Mirror of Justice

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Wednesday, November 21, 2012

Theological Argument in the Law

From our friend, John Inazu, announcing publication of the volume of Duke's Journal of Law & Contemporary Problems that he helmed (and to which I and Michael Moreland, among others, contributed):

Dear Friends and Colleagues,

I am pleased to announce the publication of a volume on Theological Argument in Law just out in Duke's Journal of Law & Contemporary Problems.  The volume bridges connections between legal scholarship and the work of theologian Stanley Hauerwas.  Contributors include Bradley Wendel, Elizabeth Schiltz, Michael Moreland, James Logan, David Skeel, Cathleen Kaveny, Charlton Copeland, John Inazu, Stephen Carter, and Stephen Macedo.  The volume also includes a dialogue between H. Jefferson Powell and Stanley Hauerwas, and a response to the articles from Hauerwas.

 The table of contents for the full volume is here (all articles are freely downloadable as pdf files):  

 http://lcp.law.duke.edu/

 For those interested in a brief overview, here are are a few words from my introduction to the volume:

 

Stanley Hauerwas has emerged as one of the foremost scholars and public intellectuals of the last four decades. He has written scores of books and hundreds of articles, has been named 'America’s Best Theologian' by Time magazine, and has delivered the prestigious Gifford Lectures.  He has arguably 'articulated the most coherent and influential political theology in and for the North American context' and has been 'at the forefront of major transformations in theology' including virtue ethics, the role of narrative and community, and understandings of medicine and illness.  Hauerwas’s arguments have shaped theological education and reached a broader public through books and sermons—both his own and those of the pastors and educators whom he has influenced.  His views have been scrutinized by some of the leading thinkers in religious studies, sociology, history, political theory, moral philosophy, and literary theory.  And they have been largely ignored in legal scholarship.


The inattention to Hauerwas in legal scholarship is particularly odd given that he has written for decades about issues central to the law: violence, liberalism, bioethics, disability, interpretation, capital punishment, just war theory, reconciliation, public reason, patriotism, euthanasia, abortion, and religious freedom, to name only a few of the more obvious connections. And the general lack of familiarity with Hauerwas by legal scholars (even among many of those who write in the area of law and religion) has contributed to a growing divide. As Jeffrey Stout has observed, '[t]he more thoroughly Rawlsian our law schools and ethics centers become, the more radically Hauerwasian the theological schools become.' . . .

Some of Hauerwas’s critics may be right to argue that he 'reacts against a type of liberalism that exists mostly on the pages of books by Rawls, Rorty, and their followers, and not in actual practice.'  But that description is least true of the academy.  Much teaching and scholarship relies upon unacknowledged constraints on argumentative practices from professors who embrace the ideals of Rawlsian public reason or, more strikingly, whose epistemic commitments welcome a spectacular diversity of viewpoints and worldviews—except for theological ones.  As a result, a great deal of scholarship ignores or too easily dismisses theological argument. . . .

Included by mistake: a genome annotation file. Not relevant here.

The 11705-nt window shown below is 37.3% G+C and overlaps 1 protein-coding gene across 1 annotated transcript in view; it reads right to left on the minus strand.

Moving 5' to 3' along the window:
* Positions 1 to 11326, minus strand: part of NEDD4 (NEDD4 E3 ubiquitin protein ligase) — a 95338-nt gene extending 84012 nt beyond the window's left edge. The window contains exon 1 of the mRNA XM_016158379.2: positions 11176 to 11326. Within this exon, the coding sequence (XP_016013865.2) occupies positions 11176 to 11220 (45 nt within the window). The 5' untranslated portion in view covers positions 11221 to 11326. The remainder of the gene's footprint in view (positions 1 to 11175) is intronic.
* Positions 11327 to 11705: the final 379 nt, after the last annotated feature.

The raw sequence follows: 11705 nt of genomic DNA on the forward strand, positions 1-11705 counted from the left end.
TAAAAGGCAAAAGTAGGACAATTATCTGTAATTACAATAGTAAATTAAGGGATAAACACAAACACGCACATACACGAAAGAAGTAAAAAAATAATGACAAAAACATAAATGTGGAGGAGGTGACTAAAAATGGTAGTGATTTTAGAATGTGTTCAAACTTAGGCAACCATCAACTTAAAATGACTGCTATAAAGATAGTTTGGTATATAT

Engagement with theological argument is not easy—it requires patient reading and thinking, particularly from those confronting unfamiliar discourses and ideas. But the effort is both philosophically and vocationally warranted. With respect to the former, an openness to the 'other' is a core dimension of the poststructuralist thought embraced by many legal scholars. With respect to the latter, the task of mediating unfamiliar concepts and ideas is part of what lawyers do. Our engagement with challenging ideas—including theological ones—helps us to make 'connections to possible and plausible states of affairs' and to 'integrate not only the ‘is’ and the ‘ought,’ but the ‘is,’ the ‘ought,’ and the ‘what might be. . . ’

 

And here are a few excerpts from Professor Hauerwas's response at the end of the volume:

 

That the law has always been important for me may seem odd. After all, I am usually associated with those who began to emphasize the importance of the virtues as an alternative to ethics, which is more determined by analogy to the law. Of course I have never been happy with the assumption that an ethic of the virtues is somehow antithetical to, or exclusive of, law-like accounts of our moral lives. I have associated the idea that you must choose among a deontological, teleological, or virtue ethic with minds who think that typologies can be identified with thinking. . . 

 

There is another reason the law has always fascinated me, which may surprise some given my commitment to Christian nonviolence. The law is so interesting because it is about power and manifests power. That power may at times be violent, but power can also often be an alternative to violence. These are not theoretical issues but everyday realities entailed by the work of the law.

 

The law is a morally rich tradition that offers a language otherwise unavailable for the conflicts we need to have as a society. That is a tradition in which I should like to count myself a participant.

 

I hope that these and the rest of the contributions will be of interest to you.  I would welcome any feedback you have.

 

John Inazu 

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